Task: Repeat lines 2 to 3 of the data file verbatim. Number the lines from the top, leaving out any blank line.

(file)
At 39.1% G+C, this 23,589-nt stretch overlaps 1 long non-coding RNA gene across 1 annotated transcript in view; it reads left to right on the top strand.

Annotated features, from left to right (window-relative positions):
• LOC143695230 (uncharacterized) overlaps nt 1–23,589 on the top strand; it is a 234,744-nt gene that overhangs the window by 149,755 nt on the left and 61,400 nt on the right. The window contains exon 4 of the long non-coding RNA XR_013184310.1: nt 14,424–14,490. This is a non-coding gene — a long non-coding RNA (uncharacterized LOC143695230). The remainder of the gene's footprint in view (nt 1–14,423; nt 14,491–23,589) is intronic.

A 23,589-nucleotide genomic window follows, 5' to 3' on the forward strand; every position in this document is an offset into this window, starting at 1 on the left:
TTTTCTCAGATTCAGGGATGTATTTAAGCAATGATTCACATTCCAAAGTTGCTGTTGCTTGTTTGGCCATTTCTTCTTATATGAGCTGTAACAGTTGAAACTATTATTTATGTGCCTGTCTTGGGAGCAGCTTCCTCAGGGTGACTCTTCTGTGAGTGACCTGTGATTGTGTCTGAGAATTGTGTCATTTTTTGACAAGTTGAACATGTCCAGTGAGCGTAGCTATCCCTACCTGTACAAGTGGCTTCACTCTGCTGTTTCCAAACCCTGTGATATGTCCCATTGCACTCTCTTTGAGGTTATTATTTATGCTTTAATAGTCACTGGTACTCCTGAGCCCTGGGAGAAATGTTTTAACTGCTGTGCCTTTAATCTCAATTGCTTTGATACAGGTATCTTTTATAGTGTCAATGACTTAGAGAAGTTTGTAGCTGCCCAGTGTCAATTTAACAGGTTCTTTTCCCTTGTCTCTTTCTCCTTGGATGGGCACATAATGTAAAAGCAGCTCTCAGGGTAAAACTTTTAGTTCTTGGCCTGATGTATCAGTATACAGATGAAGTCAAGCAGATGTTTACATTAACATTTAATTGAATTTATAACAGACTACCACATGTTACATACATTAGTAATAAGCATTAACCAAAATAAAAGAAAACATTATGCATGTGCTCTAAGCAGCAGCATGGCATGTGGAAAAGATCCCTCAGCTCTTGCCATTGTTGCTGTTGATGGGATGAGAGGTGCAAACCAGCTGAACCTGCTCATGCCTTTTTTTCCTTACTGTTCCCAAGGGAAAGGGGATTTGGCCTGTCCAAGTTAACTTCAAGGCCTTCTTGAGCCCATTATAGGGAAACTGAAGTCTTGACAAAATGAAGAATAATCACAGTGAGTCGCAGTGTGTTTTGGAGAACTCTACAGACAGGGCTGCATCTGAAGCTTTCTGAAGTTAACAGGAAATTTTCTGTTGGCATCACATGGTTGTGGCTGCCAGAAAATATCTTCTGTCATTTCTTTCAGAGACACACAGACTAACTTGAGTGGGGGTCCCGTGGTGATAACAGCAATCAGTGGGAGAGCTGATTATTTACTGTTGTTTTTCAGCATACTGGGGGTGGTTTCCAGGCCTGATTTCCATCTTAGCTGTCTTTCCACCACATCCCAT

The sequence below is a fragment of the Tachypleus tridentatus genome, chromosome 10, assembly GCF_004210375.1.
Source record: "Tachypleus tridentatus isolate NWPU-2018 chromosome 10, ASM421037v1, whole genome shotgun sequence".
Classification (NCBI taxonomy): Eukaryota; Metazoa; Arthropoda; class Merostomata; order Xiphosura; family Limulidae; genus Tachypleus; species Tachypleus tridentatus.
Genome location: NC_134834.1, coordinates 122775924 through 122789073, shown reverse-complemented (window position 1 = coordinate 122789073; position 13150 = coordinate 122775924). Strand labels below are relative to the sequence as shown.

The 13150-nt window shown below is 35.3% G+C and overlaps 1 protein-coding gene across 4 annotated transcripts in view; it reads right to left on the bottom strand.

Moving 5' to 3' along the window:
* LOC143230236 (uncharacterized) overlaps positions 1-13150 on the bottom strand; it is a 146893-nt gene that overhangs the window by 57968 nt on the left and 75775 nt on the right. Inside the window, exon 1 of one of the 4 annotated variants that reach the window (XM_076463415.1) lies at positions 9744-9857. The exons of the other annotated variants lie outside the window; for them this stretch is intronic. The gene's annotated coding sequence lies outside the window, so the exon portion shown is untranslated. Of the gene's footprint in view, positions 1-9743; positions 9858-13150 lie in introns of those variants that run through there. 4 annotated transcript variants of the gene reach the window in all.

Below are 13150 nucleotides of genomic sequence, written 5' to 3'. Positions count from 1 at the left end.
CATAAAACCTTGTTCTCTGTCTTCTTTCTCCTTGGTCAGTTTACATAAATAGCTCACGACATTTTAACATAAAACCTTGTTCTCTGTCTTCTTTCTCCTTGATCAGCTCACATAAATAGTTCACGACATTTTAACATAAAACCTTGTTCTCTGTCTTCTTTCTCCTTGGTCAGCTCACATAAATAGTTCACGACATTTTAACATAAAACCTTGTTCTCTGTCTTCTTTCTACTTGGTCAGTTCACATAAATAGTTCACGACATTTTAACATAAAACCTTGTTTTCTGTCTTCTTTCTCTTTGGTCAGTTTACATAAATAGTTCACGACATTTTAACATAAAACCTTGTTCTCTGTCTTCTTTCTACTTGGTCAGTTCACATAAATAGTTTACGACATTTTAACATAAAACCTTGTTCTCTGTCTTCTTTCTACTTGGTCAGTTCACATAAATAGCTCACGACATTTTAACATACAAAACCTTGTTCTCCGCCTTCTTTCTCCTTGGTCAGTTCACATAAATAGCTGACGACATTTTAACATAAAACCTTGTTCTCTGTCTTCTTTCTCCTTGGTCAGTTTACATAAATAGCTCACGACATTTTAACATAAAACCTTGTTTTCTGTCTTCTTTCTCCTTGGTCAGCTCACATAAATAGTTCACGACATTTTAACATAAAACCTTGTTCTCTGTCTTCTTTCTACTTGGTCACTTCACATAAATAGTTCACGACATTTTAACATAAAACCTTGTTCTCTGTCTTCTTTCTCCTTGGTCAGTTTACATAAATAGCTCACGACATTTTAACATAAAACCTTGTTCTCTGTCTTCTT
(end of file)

Annotated features, from left to right (window-relative positions):
• LOC143695230 (uncharacterized) overlaps nt 1–23,589 on the top strand; it is a 234,744-nt gene that overhangs the window by 149,755 nt on the left and 61,400 nt on the right. The window contains exon 4 of the long non-coding RNA XR_013184310.1: nt 14,424–14,490. This is a non-coding gene — a long non-coding RNA (uncharacterized LOC143695230). The remainder of the gene's footprint in view (nt 1–14,423; nt 14,491–23,589) is intronic.